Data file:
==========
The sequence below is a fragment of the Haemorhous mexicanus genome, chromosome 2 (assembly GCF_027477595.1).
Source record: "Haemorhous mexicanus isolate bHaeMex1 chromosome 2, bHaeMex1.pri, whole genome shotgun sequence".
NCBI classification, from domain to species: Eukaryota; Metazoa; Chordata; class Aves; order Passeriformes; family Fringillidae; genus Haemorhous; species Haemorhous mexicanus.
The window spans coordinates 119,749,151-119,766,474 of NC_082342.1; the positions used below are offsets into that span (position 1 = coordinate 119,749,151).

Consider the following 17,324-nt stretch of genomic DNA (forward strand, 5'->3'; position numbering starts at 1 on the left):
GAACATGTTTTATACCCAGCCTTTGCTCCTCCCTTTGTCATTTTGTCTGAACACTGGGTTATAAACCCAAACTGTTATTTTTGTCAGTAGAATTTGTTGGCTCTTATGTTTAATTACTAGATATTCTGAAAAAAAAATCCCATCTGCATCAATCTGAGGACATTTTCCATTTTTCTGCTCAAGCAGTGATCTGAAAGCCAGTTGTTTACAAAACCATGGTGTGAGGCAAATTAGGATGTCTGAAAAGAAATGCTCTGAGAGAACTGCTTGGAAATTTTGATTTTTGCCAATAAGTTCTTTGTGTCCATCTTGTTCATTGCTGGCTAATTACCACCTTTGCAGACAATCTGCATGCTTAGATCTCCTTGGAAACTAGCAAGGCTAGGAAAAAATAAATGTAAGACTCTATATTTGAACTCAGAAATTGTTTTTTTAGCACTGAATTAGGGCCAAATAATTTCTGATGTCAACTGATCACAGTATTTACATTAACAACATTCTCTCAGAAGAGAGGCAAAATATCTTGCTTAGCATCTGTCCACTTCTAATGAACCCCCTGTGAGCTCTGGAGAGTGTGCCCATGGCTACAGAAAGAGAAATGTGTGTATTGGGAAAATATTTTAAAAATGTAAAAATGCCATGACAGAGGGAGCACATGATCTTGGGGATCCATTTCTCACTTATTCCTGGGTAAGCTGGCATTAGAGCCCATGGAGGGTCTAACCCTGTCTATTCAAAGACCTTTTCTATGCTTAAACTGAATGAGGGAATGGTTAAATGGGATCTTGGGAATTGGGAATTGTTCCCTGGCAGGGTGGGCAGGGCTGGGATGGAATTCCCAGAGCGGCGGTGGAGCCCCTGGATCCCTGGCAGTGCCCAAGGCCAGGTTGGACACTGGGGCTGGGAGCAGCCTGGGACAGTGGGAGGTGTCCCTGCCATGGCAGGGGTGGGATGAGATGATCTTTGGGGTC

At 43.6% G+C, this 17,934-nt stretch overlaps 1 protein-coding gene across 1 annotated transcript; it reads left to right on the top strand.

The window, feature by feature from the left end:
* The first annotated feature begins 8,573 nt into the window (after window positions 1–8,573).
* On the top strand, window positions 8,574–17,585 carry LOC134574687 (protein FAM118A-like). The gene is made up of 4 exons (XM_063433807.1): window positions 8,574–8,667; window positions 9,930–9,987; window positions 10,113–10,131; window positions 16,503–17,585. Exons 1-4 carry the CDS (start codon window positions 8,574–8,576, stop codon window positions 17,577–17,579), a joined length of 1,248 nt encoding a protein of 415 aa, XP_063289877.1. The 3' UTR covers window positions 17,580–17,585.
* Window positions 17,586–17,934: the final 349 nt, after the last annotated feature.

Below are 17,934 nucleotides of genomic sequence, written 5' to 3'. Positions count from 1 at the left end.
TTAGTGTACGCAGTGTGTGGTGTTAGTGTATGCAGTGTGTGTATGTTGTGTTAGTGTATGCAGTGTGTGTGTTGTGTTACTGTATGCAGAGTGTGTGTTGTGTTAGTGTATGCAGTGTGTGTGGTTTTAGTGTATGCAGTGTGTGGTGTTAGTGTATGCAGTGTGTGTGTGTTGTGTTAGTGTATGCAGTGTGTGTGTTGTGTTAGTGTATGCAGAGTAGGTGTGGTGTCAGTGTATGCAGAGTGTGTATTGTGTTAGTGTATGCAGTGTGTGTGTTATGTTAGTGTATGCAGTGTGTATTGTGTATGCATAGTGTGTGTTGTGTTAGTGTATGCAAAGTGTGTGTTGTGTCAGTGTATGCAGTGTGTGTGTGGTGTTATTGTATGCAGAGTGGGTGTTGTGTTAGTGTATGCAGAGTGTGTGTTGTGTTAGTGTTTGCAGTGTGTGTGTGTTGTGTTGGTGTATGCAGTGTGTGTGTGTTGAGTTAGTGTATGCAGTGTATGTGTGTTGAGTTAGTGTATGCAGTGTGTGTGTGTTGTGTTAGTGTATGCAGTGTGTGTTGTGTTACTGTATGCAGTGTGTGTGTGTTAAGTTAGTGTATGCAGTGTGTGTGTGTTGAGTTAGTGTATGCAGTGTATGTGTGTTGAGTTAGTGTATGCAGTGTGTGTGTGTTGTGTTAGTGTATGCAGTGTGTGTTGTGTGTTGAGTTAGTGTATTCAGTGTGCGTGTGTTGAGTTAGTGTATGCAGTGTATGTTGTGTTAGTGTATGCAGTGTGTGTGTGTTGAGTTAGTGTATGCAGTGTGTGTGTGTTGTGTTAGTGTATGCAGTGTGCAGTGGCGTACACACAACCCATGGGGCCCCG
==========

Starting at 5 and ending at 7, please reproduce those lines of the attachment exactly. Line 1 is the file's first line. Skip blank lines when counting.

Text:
Consider the following 17,324-nt stretch of genomic DNA (forward strand, 5'->3'; position numbering starts at 1 on the left):
GAACATGTTTTATACCCAGCCTTTGCTCCTCCCTTTGTCATTTTGTCTGAACACTGGGTTATAAACCCAAACTGTTATTTTTGTCAGTAGAATTTGTTGGCTCTTATGTTTAATTACTAGATATTCTGAAAAAAAAATCCCATCTGCATCAATCTGAGGACATTTTCCATTTTTCTGCTCAAGCAGTGATCTGAAAGCCAGTTGTTTACAAAACCATGGTGTGAGGCAAATTAGGATGTCTGAAAAGAAATGCTCTGAGAGAACTGCTTGGAAATTTTGATTTTTGCCAATAAGTTCTTTGTGTCCATCTTGTTCATTGCTGGCTAATTACCACCTTTGCAGACAATCTGCATGCTTAGATCTCCTTGGAAACTAGCAAGGCTAGGAAAAAATAAATGTAAGACTCTATATTTGAACTCAGAAATTGTTTTTTTAGCACTGAATTAGGGCCAAATAATTTCTGATGTCAACTGATCACAGTATTTACATTAACAACATTCTCTCAGAAGAGAGGCAAAATATCTTGCTTAGCATCTGTCCACTTCTAATGAACCCCCTGTGAGCTCTGGAGAGTGTGCCCATGGCTACAGAAAGAGAAATGTGTGTATTGGGAAAATATTTTAAAAATGTAAAAATGCCATGACAGAGGGAGCACATGATCTTGGGGATCCATTTCTCACTTATTCCTGGGTAAGCTGGCATTAGAGCCCATGGAGGGTCTAACCCTGTCTATTCAAAGACCTTTTCTATGCTTAAACTGAATGAGGGAATGGTTAAATGGGATCTTGGGAATTGGGAATTGTTCCCTGGCAGGGTGGGCAGGGCTGGGATGGAATTCCCAGAGCGGCGGTGGAGCCCCTGGATCCCTGGCAGTGCCCAAGGCCAGGTTGGACACTGGGGCTGGGAGCAGCCTGGGACAGTGGGAGGTGTCCCTGCCATGGCAGGGGTGGGATGAGATGATCTTTGGGGTC

At 43.6% G+C, this 17,934-nt stretch overlaps 1 protein-coding gene across 1 annotated transcript; it reads left to right on the top strand.